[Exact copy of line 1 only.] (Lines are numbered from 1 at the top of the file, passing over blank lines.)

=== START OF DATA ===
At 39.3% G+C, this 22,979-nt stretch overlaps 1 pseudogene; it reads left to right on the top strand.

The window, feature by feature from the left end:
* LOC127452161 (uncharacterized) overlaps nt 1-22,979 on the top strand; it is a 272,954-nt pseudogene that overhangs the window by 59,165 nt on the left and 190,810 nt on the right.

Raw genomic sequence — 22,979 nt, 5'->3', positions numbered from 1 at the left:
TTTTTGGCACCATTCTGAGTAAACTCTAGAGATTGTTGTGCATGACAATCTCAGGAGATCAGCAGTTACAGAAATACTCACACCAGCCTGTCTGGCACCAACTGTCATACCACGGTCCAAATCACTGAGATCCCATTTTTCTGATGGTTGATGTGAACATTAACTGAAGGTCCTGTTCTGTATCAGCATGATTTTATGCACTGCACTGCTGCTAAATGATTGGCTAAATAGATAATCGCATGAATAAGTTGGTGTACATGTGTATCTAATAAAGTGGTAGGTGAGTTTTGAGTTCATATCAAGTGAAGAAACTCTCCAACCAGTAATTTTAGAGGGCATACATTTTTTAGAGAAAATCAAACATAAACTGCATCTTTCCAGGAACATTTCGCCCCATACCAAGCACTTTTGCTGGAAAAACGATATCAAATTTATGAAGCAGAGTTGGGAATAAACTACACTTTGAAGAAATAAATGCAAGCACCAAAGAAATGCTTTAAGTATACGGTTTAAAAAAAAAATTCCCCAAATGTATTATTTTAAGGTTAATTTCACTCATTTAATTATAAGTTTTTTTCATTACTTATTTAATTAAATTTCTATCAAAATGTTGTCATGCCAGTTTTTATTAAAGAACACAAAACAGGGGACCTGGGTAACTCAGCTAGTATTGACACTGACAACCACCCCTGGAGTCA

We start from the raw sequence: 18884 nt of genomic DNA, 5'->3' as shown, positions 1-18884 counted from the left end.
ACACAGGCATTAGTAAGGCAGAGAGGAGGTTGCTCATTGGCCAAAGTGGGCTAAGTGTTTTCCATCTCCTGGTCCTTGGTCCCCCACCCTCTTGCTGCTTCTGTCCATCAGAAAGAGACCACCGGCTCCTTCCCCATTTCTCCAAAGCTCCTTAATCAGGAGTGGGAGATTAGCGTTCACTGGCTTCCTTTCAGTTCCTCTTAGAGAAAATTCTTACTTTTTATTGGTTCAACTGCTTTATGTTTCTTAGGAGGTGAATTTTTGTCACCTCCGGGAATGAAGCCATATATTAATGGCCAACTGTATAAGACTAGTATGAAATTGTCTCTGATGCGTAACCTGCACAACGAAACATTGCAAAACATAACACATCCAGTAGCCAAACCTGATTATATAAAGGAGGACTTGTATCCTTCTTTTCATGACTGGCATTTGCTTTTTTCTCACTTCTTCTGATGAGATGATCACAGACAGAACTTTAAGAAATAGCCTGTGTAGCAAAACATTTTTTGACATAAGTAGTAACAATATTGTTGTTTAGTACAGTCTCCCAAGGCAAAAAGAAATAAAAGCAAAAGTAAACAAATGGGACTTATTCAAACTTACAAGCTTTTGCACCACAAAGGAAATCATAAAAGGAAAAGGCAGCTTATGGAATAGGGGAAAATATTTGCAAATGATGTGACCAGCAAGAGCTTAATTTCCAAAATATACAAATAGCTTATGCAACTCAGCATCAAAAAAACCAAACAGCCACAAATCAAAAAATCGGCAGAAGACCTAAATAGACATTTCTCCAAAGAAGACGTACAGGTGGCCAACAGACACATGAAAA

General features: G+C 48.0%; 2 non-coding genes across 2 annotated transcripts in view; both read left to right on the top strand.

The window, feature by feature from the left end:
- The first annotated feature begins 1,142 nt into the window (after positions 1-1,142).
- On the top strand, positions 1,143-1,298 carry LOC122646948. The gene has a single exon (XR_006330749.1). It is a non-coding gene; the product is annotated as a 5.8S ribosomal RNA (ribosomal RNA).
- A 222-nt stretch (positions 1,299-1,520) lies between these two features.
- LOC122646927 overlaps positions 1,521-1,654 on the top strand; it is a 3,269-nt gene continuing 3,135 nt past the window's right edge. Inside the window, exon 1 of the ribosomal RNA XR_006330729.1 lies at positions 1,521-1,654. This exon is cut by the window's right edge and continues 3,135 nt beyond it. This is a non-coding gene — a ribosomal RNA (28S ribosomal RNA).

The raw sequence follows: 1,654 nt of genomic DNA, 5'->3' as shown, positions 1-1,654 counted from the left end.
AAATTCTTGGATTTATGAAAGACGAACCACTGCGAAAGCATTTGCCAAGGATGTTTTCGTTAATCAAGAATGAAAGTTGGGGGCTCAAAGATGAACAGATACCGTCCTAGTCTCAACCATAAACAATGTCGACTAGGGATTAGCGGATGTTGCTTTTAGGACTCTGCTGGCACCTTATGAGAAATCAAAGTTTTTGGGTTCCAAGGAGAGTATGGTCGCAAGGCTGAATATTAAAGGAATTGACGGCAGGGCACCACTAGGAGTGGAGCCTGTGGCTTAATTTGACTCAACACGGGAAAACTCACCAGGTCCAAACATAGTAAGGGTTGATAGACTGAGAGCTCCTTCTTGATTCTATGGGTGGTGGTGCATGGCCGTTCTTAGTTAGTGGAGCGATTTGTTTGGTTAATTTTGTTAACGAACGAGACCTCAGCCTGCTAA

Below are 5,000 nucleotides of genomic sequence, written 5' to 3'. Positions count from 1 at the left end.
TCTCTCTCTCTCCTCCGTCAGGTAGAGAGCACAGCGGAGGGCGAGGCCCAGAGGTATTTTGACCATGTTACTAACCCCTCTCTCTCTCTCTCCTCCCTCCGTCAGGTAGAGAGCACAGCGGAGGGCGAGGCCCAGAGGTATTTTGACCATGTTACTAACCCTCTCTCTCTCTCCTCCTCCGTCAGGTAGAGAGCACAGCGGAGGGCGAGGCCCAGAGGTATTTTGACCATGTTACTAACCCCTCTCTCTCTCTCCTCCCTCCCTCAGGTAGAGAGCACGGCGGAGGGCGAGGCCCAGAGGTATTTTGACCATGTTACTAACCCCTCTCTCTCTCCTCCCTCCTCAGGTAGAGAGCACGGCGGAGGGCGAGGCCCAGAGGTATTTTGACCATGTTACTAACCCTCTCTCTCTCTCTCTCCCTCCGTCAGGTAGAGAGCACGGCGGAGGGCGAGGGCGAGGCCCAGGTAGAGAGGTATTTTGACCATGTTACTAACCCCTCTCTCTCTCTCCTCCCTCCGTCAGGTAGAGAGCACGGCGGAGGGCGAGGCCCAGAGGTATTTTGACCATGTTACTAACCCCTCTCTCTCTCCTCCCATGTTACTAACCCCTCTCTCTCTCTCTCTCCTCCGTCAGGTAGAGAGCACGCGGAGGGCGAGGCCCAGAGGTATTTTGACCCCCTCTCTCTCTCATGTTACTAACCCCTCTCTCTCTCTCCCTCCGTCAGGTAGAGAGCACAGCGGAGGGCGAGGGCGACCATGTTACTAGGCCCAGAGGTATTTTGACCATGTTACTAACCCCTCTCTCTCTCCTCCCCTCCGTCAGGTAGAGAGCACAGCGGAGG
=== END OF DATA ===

At 39.3% G+C, this 22,979-nt stretch overlaps 1 pseudogene; it reads left to right on the top strand.